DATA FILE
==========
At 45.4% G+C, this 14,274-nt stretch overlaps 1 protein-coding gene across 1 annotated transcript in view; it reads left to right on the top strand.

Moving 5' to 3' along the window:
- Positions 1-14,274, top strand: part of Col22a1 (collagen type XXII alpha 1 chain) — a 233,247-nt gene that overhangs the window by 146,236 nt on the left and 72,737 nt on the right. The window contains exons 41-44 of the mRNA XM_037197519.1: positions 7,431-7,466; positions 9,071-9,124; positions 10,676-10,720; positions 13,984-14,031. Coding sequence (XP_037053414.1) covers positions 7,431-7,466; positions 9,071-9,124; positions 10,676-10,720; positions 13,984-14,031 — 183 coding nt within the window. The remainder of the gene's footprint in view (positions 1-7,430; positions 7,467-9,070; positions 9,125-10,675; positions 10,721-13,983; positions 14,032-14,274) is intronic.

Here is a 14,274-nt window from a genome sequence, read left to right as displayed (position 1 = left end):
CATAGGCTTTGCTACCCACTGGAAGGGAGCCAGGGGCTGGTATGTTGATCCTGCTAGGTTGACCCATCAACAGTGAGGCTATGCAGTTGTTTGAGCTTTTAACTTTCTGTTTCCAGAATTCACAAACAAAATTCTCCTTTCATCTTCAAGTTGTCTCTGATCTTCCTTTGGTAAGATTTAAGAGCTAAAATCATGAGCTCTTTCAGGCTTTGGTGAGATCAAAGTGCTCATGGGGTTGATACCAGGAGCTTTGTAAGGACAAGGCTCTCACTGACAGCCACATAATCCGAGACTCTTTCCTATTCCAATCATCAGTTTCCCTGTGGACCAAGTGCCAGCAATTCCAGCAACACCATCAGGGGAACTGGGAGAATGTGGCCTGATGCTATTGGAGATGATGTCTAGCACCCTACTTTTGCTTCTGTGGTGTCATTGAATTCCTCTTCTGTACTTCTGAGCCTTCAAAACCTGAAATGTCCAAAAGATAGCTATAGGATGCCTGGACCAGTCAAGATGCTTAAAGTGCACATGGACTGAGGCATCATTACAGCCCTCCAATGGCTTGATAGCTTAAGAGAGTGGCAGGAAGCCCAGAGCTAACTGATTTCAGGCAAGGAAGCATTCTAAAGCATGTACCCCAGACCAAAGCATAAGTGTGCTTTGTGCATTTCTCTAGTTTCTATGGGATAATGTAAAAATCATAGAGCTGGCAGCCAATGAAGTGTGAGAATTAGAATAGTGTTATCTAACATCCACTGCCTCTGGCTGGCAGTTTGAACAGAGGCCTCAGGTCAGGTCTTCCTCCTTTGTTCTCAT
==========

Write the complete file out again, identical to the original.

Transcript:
At 45.4% G+C, this 14,274-nt stretch overlaps 1 protein-coding gene across 1 annotated transcript in view; it reads left to right on the top strand.

Moving 5' to 3' along the window:
- Positions 1-14,274, top strand: part of Col22a1 (collagen type XXII alpha 1 chain) — a 233,247-nt gene that overhangs the window by 146,236 nt on the left and 72,737 nt on the right. The window contains exons 41-44 of the mRNA XM_037197519.1: positions 7,431-7,466; positions 9,071-9,124; positions 10,676-10,720; positions 13,984-14,031. Coding sequence (XP_037053414.1) covers positions 7,431-7,466; positions 9,071-9,124; positions 10,676-10,720; positions 13,984-14,031 — 183 coding nt within the window. The remainder of the gene's footprint in view (positions 1-7,430; positions 7,467-9,070; positions 9,125-10,675; positions 10,721-13,983; positions 14,032-14,274) is intronic.

Here is a 14,274-nt window from a genome sequence, read left to right as displayed (position 1 = left end):
CATAGGCTTTGCTACCCACTGGAAGGGAGCCAGGGGCTGGTATGTTGATCCTGCTAGGTTGACCCATCAACAGTGAGGCTATGCAGTTGTTTGAGCTTTTAACTTTCTGTTTCCAGAATTCACAAACAAAATTCTCCTTTCATCTTCAAGTTGTCTCTGATCTTCCTTTGGTAAGATTTAAGAGCTAAAATCATGAGCTCTTTCAGGCTTTGGTGAGATCAAAGTGCTCATGGGGTTGATACCAGGAGCTTTGTAAGGACAAGGCTCTCACTGACAGCCACATAATCCGAGACTCTTTCCTATTCCAATCATCAGTTTCCCTGTGGACCAAGTGCCAGCAATTCCAGCAACACCATCAGGGGAACTGGGAGAATGTGGCCTGATGCTATTGGAGATGATGTCTAGCACCCTACTTTTGCTTCTGTGGTGTCATTGAATTCCTCTTCTGTACTTCTGAGCCTTCAAAACCTGAAATGTCCAAAAGATAGCTATAGGATGCCTGGACCAGTCAAGATGCTTAAAGTGCACATGGACTGAGGCATCATTACAGCCCTCCAATGGCTTGATAGCTTAAGAGAGTGGCAGGAAGCCCAGAGCTAACTGATTTCAGGCAAGGAAGCATTCTAAAGCATGTACCCCAGACCAAAGCATAAGTGTGCTTTGTGCATTTCTCTAGTTTCTATGGGATAATGTAAAAATCATAGAGCTGGCAGCCAATGAAGTGTGAGAATTAGAATAGTGTTATCTAACATCCACTGCCTCTGGCTGGCAGTTTGAACAGAGGCCTCAGGTCAGGTCTTCCTCCTTTGTTCTCAT